“We really like your story” followed by “but …”

So my latest rejection, for No One Can Slay Her, said a lot of nice things about the atmosphere, the magic, the characters, some of the 1950s period detail. But … there was a lot they didn’t like (though happily they didn’t find any flaws in the mystery plot, something I’d worried about). Mostly matters of taste — the details they disliked I think work for the story — but it still added up to a no.

Which is fair enough; actually more than fair, because taking the time to write a detailed critique is quite generous of them (I know the editor. They have a lot of demands on their time). But still it’s frustrating, like one I got a couple of months ago for The Schloss and the Switchblade (really liked the story but no room for it in the upcoming issues). Even when they like my work, there’s a but. And no sale.

Of course, pretty much every story I’ve ever written has gone through at least a half-dozen markets, often much more, before someone accepts it. Sometimes after rewriting based on feedback. Sometimes with no changes. So I’m not discouraged. On the other hand, pretty much every story I’ve ever written has gone through at least a half-dozen markets, even though the eventual acceptance means it’s good enough to get published. Why, oh why can’t I find the right market earlier?

It’s particularly frustrating this year where my only sales have been reprints. I’m seriously considering that when I finish with Questionable Minds and Undead Sexist Cliches I just take everything that isn’t sold and put them into a short story book with some of my published works. As I do a lot of historical fantasy, I could call it Magic and History — okay, I should call it something better than that but you get the idea. We have No One Can Slay Her from the 1950s, Glory That Was and Impossible Things Before Breakfast from the 1970s, Death Is Like a Box of Chocolates in the 1980s, plus published work from the 1930s, 1950s, 1960s, early 21st century and one from the 1600s.

The downside is that my self-published books don’t make me much money. The best sales have come from when I visited cons and handsold them and god knows when I’ll get to do that again. Short fiction is hardly a lucrative field but the money from magazine/anthology sales is usually better than self-publishing them. Then again, it’s also a great deal of time researching markets, submitting, researching and submitting again … at least I’d be done with that and the stories would be published, available for reading.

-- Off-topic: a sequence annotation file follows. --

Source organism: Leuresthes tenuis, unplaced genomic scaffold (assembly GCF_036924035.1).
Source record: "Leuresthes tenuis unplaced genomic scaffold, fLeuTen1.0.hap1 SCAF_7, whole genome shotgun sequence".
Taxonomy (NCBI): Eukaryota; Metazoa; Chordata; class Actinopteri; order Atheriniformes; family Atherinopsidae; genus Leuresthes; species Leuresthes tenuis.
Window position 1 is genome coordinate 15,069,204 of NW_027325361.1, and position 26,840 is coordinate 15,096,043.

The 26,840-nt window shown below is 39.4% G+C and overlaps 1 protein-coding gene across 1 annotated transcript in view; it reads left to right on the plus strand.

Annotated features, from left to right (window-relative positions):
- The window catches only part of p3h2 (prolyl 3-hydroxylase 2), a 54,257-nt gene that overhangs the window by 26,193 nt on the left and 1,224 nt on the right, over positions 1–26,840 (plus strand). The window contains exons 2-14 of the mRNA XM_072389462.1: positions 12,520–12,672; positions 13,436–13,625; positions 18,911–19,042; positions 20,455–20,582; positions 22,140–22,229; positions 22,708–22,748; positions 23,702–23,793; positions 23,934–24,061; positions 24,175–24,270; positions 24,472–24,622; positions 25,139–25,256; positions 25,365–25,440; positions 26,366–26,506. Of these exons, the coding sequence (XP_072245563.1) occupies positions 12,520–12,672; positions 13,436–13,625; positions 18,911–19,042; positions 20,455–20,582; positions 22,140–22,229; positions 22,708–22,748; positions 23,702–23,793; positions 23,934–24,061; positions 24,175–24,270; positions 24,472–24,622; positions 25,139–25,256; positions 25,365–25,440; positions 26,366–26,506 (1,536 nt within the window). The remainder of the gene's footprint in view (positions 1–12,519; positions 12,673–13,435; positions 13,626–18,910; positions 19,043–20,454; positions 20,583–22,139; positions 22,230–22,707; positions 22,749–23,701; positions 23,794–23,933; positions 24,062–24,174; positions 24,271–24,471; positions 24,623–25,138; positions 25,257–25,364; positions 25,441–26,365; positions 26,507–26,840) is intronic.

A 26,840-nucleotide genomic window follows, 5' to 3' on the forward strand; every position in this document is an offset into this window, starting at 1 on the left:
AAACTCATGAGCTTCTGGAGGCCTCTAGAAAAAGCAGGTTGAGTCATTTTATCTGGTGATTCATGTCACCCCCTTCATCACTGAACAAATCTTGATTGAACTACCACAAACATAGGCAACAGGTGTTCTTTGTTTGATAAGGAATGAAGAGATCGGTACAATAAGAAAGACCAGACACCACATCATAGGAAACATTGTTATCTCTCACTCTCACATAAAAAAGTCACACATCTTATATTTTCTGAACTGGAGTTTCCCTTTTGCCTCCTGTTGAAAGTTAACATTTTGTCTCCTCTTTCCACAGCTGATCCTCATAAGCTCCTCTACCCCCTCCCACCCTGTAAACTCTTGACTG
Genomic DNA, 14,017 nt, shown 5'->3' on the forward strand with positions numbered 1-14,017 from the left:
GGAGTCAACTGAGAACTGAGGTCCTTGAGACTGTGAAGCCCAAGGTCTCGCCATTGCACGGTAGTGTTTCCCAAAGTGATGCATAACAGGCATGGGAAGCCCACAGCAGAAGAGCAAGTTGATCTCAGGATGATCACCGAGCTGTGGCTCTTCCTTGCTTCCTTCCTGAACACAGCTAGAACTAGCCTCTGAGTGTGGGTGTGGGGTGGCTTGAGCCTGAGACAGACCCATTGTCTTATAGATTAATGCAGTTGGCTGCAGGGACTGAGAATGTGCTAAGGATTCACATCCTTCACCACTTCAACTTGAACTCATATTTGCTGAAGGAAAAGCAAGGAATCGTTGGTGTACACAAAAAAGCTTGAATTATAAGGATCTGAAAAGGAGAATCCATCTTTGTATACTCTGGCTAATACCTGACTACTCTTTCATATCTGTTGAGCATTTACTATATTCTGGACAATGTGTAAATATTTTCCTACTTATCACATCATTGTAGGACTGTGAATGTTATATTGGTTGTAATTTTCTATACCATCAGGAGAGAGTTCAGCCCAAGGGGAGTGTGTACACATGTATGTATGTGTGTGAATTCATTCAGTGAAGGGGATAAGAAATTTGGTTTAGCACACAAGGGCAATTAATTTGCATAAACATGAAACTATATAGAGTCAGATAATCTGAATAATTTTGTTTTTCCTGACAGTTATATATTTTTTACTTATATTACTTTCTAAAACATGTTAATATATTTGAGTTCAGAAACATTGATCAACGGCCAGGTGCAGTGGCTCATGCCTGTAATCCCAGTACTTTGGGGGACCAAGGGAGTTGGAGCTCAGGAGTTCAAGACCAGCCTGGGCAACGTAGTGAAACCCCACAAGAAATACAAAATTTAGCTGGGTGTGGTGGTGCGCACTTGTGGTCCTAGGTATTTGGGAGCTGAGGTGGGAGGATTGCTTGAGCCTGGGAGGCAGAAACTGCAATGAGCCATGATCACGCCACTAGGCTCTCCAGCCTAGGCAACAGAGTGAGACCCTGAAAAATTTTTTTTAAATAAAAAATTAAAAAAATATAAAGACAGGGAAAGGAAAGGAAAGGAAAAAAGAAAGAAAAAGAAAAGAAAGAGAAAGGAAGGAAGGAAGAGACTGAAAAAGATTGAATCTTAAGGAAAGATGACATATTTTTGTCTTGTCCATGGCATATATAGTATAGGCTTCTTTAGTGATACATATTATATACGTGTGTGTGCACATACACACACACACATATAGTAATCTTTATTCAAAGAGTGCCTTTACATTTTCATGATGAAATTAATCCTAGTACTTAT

Well it’ll be a while before my current projects are done, so I’ll see how I feel by then. And until that point, I’ll keep submitting.

And I’ll close with a photo of Wisp sitting on top of the heated cat-house we bought for her, somewhat blurred by sunlight on the back window.

#SFWApro.

8 Comments

Filed under Personal, Short Stories, Writing

8 responses to ““We really like your story” followed by “but …”

  1. The factor of spending the time to research the markets and submitting is what drove me away from submitting short stories this summer. That, and opening my submission tracker to realize that 50% of my current stories ready for submission went to markets that either died while the piece was there or…fell through the cracks somehow. 50%. At that point I said “enough!”

    I may still send things to anthology calls, but at the moment…nah. Not sending out short stories. My perception is that the market has taken one of those drastic shifts again (that one only sees in retrospect) and it’s time to ride it out for a while. And…you’re not the only writer who is noticing this.

    • Had the “fell through the cracks” and “market died” experience. Sucks.
      I think what drives me the most notes is all the arbitrary format rules markets keep imposing. Some of them are simple, like a particular type face or removing my name, but some of them are “remove all italics and use proofreader marks to indicate them.” That’s a pain.

  2. I fell off of short story submissions and came to the conclusion that what I write now just isn’t what the SFF market wants anymore. And I also agree on the proliferation of idiosyncratic submission guidelines. It used to be you just formatted it using William Shunn’s guide and that was enough; the current trend feels condescending and doesn’t really achieve what I think the editors are aiming to do–it’s much more likely to irritate an author than weed out anyone from submitting who doesn’t read the guidelines.

  3. Pingback: The Man Who Lost Thursday | Fraser Sherman's Blog

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